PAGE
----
Before You Begin

Before you restore a machine to Microsoft Azure, mind the following prerequisites and limitations.

Prerequisites

The following are prerequisites for restoring VMs:

  • You must configure the following objects in Microsoft Azure beforehand:
    • Storage account whose resources you plan to use to store disks of the restored machine.
    • Networks to which you plan to connect the restored machine.

For storage accounts and network configuration, you must use the same deployment model that you plan to use for machine restore.

  • [For restore of Linux machines] You must configure a helper appliance in the location to which you plan to restore a machine. For more information, see Configuring Helper Appliances.
  • [For speeding up the restore] If you plan to restore machines to a distant location, you can configure Azure proxies through which machine disks will be transported to blob storage. For more information, see Configuring Microsoft Azure Proxies.

[For speeding up restore from Capacity Tier] It is strongly recommended to use Azure proxy when you restore from backups residing on a Capacity Tier. For more information, see Configuring Microsoft Azure Proxies.

  • You must create a backup of the machine that you want to restore in Microsoft Azure. For the list of supported backups, see Restore to Microsoft Azure.
  • You must set up correct time on the backup server. Otherwise you may not be able to add a Microsoft Azure account to Veeam Backup & Replication, or the restore process may fail.

Limitations

The following are limitations for restore to Azure:

  • Veeam Backup & Replication supports restore to Microsoft Azure for the following machines:
    • Microsoft Windows machines running Windows Server 2008/Windows Vista and later
    • Linux machines (see the Supported Distributions & Versions section in Microsoft Docs).
  • [Azure VMs] Veeam Backup & Replication does not support restore of Azure Ultra Disks.
  • [Azure VMs] Mind the following limitations for disk sizes:
  • [Unmanaged VM disks] Veeam Backup & Replication supports restoring of disks equal to or less than 4093 GB. This is due to the following reasons: VM disks can increase in size up to 2 GB because of conversion during the restore process; Azure supports disk up to 4095 GB. For more information on all disk sizes that Azure supports, see Microsoft Docs.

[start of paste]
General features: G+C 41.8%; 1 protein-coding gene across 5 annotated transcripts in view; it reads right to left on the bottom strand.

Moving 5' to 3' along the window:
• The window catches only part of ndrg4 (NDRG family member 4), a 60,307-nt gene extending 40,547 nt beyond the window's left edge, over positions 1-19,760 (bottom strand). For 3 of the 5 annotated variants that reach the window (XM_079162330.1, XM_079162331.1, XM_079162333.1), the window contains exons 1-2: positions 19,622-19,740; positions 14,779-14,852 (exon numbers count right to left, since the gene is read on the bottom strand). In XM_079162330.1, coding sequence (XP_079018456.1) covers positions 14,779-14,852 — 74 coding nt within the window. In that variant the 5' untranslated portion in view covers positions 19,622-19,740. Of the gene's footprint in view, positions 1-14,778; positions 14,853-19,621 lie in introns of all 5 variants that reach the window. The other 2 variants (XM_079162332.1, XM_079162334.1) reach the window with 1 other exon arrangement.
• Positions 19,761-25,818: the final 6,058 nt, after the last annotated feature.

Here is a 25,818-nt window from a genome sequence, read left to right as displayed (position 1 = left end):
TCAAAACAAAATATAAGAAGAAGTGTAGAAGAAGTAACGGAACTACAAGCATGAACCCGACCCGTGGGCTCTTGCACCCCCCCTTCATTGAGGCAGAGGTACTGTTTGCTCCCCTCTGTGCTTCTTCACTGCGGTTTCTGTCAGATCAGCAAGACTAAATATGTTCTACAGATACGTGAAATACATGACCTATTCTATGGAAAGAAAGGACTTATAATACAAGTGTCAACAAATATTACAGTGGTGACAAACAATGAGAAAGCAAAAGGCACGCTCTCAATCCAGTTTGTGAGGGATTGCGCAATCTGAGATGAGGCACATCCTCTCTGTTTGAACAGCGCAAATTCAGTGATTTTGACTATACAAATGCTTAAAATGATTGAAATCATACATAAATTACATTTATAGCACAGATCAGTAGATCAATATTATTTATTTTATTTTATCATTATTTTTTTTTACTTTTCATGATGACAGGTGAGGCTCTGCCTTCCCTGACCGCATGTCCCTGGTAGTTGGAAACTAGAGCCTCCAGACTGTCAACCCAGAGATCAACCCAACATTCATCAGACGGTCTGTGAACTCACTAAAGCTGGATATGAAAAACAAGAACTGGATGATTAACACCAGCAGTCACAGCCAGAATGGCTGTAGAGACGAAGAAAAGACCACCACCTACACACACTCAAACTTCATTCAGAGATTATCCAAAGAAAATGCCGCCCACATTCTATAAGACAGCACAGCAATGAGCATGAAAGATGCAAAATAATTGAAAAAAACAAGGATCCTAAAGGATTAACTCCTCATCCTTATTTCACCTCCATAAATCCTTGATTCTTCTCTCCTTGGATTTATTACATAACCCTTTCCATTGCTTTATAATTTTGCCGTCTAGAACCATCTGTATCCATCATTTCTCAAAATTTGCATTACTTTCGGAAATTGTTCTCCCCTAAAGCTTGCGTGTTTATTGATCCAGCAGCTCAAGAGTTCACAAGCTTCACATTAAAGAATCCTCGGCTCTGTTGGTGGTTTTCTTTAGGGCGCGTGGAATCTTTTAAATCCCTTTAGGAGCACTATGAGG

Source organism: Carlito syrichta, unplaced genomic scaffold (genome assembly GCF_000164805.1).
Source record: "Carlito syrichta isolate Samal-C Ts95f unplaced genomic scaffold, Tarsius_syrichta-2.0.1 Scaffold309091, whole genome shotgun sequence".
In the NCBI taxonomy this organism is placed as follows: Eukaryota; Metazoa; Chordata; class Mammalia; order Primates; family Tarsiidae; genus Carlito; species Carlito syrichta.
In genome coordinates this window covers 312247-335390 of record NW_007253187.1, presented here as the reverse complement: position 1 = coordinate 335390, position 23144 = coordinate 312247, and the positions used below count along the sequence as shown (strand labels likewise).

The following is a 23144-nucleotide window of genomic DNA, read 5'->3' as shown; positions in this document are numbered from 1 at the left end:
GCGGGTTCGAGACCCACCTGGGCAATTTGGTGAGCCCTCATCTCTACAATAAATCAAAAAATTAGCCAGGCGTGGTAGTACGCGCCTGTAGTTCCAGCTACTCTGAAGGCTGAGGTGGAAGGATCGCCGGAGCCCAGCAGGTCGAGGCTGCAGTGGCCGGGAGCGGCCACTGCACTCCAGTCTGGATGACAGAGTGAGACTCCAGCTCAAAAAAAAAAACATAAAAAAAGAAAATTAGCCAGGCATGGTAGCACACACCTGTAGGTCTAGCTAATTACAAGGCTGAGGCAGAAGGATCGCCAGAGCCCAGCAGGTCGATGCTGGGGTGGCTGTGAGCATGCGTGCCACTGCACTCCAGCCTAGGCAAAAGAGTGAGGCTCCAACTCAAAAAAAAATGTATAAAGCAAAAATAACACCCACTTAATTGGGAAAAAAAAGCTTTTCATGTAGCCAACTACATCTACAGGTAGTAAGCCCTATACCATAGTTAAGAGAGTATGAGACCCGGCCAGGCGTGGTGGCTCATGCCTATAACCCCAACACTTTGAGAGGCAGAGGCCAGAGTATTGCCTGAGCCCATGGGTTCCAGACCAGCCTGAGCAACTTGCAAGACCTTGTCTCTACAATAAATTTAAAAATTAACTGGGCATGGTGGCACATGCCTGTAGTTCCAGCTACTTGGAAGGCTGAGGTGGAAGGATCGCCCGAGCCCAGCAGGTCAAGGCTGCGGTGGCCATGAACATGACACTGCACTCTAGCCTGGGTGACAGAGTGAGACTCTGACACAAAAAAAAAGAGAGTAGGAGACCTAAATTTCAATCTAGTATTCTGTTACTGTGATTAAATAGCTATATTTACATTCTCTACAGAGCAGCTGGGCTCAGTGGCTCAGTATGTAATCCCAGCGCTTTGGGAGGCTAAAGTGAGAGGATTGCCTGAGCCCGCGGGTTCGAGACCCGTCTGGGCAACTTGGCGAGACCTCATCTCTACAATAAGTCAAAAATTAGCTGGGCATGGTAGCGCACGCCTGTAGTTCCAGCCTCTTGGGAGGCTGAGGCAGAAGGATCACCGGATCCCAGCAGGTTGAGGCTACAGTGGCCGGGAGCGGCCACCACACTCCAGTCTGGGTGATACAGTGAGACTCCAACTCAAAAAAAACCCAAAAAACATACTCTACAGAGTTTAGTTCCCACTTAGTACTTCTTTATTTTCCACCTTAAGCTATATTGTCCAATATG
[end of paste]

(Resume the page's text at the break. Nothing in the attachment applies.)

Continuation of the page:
• [Managed VM disks] Veeam Backup & Replication supports restoring of disks equal to or less than 8190 GB. During the restore process, VM disks can increase in size up to 2 GB because of conversion. For more information on all managed disk sizes that Azure supports, see Microsoft Docs. Note that supported disk sizes for Azure and Veeam Backup & Replication differ.

Important

The price of a restored VM disk can become higher because of the increase in disk size during the restore process. For more information on pricing, see Managed Disks pricing and Unmanaged Disk and Page Blob pricing.

  • [Azure Stack VMs] Veeam Backup & Replication supports restoring of managed and unmanaged disks equal to or less than 1021 GB. This is due to the following reasons: VM disks can increase in size up to 2 GB because of conversion during the restore process; Azure Stack supports disk up to 1023 GB. For more information on all disk sizes that Azure supports, see Microsoft Docs.

You can change the maximum supported size for unmanaged VM disks with a registry key. For more information, contact Veeam Customer Support.

Important

The price of a restored VM disk can become higher because of the increase in disk size during the restore process. For more information on pricing, see Azure Stack Hub Pricing.

  • If the system disk of an initial machine uses the GPT partitioning scheme, the number of partitions on the disk cannot exceed 4. During restore such disk will be converted to a disk with the MBR partitioning scheme.
  • The restore to Microsoft Azure functionality does not support the Azure Hybrid Use Benefit program.
  • [For restore from backups created with Veeam Agent for Microsoft Windows] Machines from a backup that contains a failover cluster are restored as separate VMs, not as a cluster. Shared cluster disks of these VMs are restored as regular disks
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